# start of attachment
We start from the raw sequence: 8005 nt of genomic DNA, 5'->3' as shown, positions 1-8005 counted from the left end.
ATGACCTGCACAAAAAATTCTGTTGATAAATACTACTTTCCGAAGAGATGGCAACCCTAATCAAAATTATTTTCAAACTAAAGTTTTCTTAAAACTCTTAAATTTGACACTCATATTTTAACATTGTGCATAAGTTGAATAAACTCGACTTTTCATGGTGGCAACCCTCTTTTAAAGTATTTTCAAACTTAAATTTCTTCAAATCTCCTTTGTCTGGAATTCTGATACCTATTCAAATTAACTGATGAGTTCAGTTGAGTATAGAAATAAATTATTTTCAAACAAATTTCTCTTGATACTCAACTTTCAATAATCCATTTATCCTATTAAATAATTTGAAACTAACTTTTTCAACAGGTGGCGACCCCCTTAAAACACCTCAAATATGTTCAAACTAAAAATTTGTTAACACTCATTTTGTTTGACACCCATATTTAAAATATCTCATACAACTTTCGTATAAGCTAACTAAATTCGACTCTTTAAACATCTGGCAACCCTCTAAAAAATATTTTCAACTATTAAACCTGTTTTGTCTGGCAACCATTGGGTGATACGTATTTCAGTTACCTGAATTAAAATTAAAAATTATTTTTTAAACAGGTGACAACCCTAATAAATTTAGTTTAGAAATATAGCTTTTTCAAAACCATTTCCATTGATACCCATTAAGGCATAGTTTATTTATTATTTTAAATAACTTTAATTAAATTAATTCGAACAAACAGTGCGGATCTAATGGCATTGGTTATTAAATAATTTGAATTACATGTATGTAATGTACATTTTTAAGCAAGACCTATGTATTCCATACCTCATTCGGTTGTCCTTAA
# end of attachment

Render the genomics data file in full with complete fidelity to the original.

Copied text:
We start from the raw sequence: 8005 nt of genomic DNA, 5'->3' as shown, positions 1-8005 counted from the left end.
ATGACCTGCACAAAAAATTCTGTTGATAAATACTACTTTCCGAAGAGATGGCAACCCTAATCAAAATTATTTTCAAACTAAAGTTTTCTTAAAACTCTTAAATTTGACACTCATATTTTAACATTGTGCATAAGTTGAATAAACTCGACTTTTCATGGTGGCAACCCTCTTTTAAAGTATTTTCAAACTTAAATTTCTTCAAATCTCCTTTGTCTGGAATTCTGATACCTATTCAAATTAACTGATGAGTTCAGTTGAGTATAGAAATAAATTATTTTCAAACAAATTTCTCTTGATACTCAACTTTCAATAATCCATTTATCCTATTAAATAATTTGAAACTAACTTTTTCAACAGGTGGCGACCCCCTTAAAACACCTCAAATATGTTCAAACTAAAAATTTGTTAACACTCATTTTGTTTGACACCCATATTTAAAATATCTCATACAACTTTCGTATAAGCTAACTAAATTCGACTCTTTAAACATCTGGCAACCCTCTAAAAAATATTTTCAACTATTAAACCTGTTTTGTCTGGCAACCATTGGGTGATACGTATTTCAGTTACCTGAATTAAAATTAAAAATTATTTTTTAAACAGGTGACAACCCTAATAAATTTAGTTTAGAAATATAGCTTTTTCAAAACCATTTCCATTGATACCCATTAAGGCATAGTTTATTTATTATTTTAAATAACTTTAATTAAATTAATTCGAACAAACAGTGCGGATCTAATGGCATTGGTTATTAAATAATTTGAATTACATGTATGTAATGTACATTTTTAAGCAAGACCTATGTATTCCATACCTCATTCGGTTGTCCTTAA